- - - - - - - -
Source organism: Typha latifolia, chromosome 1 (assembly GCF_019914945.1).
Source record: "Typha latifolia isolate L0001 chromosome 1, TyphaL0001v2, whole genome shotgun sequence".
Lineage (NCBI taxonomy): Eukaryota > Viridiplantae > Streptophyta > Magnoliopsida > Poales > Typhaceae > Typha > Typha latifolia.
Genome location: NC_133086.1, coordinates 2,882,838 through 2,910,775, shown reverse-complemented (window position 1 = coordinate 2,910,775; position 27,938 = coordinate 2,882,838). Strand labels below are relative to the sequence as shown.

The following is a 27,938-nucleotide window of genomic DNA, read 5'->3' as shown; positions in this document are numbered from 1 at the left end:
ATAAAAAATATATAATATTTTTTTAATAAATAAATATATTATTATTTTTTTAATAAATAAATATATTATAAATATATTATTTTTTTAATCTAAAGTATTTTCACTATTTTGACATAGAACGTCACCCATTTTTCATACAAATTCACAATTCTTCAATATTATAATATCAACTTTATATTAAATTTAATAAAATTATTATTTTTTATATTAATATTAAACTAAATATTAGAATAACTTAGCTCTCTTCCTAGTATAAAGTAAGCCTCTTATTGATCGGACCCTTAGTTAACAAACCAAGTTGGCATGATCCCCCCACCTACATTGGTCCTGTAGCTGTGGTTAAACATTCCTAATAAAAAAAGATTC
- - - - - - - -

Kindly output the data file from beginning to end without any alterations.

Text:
Source organism: Typha latifolia, chromosome 1 (assembly GCF_019914945.1).
Source record: "Typha latifolia isolate L0001 chromosome 1, TyphaL0001v2, whole genome shotgun sequence".
Lineage (NCBI taxonomy): Eukaryota > Viridiplantae > Streptophyta > Magnoliopsida > Poales > Typhaceae > Typha > Typha latifolia.
Genome location: NC_133086.1, coordinates 2,882,838 through 2,910,775, shown reverse-complemented (window position 1 = coordinate 2,910,775; position 27,938 = coordinate 2,882,838). Strand labels below are relative to the sequence as shown.

The following is a 27,938-nucleotide window of genomic DNA, read 5'->3' as shown; positions in this document are numbered from 1 at the left end:
ATAAAAAATATATAATATTTTTTTAATAAATAAATATATTATTATTTTTTTAATAAATAAATATATTATAAATATATTATTTTTTTAATCTAAAGTATTTTCACTATTTTGACATAGAACGTCACCCATTTTTCATACAAATTCACAATTCTTCAATATTATAATATCAACTTTATATTAAATTTAATAAAATTATTATTTTTTATATTAATATTAAACTAAATATTAGAATAACTTAGCTCTCTTCCTAGTATAAAGTAAGCCTCTTATTGATCGGACCCTTAGTTAACAAACCAAGTTGGCATGATCCCCCCACCTACATTGGTCCTGTAGCTGTGGTTAAACATTCCTAATAAAAAAAGATTC